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This English guittar is owned by John Wesley's Chapel in Bristol, England and is known as 'Sarah Wesley's guittar'. Sarah was married to John Wesley's brother, Charles, the hymnist. She tought music to her family in their Bristol home, which is now owned by the Chapel. The guittar is now displayed in John wesley's home.
The purpose of the restoration was to preserve the instrument and make it presentable. There was no intention of making it playable, although that could have been done. A large number of cracks and splits were repaired and a new ebony bridge was made as the one with the instrument was the wrong size.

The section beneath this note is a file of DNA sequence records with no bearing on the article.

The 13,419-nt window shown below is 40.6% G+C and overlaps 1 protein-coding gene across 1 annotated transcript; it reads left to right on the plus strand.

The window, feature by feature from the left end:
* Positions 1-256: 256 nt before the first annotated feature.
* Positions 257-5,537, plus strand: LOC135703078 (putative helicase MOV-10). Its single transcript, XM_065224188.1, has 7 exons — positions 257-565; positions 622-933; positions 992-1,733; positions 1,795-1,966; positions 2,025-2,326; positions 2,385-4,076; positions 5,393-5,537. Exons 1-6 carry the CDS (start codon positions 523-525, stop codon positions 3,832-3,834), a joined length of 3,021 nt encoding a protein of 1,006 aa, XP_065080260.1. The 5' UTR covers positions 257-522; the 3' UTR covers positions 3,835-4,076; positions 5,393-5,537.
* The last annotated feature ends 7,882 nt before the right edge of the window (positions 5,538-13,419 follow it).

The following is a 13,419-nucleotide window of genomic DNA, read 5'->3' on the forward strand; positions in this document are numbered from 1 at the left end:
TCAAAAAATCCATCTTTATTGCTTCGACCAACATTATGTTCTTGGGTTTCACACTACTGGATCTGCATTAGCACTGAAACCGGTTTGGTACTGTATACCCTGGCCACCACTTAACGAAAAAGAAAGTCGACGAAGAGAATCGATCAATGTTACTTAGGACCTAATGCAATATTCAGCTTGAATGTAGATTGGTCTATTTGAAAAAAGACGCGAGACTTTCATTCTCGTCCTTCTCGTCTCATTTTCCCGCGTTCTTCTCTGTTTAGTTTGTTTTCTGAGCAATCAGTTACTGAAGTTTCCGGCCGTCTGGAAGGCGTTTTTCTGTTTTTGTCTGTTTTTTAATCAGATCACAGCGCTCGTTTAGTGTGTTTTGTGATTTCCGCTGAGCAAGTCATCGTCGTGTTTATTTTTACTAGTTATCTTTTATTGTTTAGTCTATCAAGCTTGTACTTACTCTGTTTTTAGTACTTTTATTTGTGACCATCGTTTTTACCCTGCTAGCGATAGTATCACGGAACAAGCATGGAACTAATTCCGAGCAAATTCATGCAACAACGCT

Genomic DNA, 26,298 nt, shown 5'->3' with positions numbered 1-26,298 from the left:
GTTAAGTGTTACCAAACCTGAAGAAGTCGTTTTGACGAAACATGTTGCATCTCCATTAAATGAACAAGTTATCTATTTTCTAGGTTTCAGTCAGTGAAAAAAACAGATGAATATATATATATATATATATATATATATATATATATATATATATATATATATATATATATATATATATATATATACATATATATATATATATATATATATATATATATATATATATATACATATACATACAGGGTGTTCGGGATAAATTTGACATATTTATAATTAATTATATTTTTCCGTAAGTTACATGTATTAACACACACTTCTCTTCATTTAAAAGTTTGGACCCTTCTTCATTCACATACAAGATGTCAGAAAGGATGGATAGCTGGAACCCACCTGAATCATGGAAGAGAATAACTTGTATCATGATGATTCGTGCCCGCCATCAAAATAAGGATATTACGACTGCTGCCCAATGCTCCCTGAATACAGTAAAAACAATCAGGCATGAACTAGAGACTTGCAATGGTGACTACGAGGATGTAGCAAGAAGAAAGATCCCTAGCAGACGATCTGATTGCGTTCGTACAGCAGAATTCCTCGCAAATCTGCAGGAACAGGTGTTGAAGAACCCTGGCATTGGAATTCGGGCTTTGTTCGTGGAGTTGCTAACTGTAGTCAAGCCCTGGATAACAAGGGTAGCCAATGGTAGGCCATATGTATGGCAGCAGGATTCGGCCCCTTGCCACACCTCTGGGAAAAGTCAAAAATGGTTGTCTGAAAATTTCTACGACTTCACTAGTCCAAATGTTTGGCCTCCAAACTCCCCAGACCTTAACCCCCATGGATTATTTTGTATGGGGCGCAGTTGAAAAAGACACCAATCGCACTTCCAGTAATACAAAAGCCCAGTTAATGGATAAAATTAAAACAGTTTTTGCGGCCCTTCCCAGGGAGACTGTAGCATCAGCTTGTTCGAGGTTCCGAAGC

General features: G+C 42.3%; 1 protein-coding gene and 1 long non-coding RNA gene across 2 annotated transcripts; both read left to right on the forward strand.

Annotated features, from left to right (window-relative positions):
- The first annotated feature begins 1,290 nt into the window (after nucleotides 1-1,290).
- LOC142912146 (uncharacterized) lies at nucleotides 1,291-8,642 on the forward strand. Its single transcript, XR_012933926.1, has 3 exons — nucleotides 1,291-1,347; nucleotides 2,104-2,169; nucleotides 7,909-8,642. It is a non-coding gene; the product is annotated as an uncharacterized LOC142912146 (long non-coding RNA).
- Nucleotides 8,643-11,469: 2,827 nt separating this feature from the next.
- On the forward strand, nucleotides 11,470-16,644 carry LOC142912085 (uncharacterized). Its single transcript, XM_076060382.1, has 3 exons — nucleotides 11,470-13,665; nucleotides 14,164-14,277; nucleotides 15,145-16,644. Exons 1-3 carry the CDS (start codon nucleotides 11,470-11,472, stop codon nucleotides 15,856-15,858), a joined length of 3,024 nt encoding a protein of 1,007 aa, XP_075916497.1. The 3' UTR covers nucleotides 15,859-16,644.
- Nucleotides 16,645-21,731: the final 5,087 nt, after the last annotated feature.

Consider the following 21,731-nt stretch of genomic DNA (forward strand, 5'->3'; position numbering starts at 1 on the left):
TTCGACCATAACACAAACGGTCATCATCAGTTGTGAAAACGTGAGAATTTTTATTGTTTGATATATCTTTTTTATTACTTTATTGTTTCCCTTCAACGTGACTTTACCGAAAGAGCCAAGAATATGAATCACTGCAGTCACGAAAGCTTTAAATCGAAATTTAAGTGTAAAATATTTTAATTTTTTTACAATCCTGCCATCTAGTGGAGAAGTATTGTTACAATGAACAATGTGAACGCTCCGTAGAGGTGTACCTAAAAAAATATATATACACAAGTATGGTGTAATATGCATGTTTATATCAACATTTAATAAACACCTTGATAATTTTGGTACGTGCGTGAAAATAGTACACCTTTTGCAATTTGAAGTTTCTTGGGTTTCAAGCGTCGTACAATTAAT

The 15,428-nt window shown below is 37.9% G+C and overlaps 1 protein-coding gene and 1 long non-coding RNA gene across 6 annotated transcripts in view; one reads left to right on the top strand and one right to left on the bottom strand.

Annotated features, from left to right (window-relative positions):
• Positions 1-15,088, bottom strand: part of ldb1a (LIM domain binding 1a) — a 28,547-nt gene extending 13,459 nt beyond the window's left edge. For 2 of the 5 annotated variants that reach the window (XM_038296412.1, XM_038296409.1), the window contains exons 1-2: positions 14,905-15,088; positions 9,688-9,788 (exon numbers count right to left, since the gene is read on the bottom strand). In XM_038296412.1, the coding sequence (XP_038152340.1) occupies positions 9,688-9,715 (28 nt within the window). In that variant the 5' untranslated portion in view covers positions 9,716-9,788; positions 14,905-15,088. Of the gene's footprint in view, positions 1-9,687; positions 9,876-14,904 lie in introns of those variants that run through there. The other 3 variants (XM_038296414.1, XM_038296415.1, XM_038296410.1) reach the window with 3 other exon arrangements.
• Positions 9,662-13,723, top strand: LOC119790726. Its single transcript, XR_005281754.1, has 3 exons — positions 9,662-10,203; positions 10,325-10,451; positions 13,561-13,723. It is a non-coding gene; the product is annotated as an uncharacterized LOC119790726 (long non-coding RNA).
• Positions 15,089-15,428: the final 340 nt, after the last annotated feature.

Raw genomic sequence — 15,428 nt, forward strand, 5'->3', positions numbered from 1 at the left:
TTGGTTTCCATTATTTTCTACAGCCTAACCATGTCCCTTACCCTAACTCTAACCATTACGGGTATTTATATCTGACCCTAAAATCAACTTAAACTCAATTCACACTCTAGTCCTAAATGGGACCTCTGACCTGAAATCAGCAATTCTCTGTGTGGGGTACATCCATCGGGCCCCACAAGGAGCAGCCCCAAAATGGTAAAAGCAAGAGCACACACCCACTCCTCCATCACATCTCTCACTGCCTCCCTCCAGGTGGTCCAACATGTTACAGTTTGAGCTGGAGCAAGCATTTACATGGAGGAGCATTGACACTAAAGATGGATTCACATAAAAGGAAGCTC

The maker, Frederick Hintz, of Soho, London, was active from about 1756 to 1771. His label is visible through the sound hole showing the date 1757. This is the form of the English guittar with turned wooden tuning pegs. Other instruments have mechanical tuning systems as it is difficult to tune the wire strings.
A side view of the guittar, the new bridge, ivory pins and detail of the pegpox.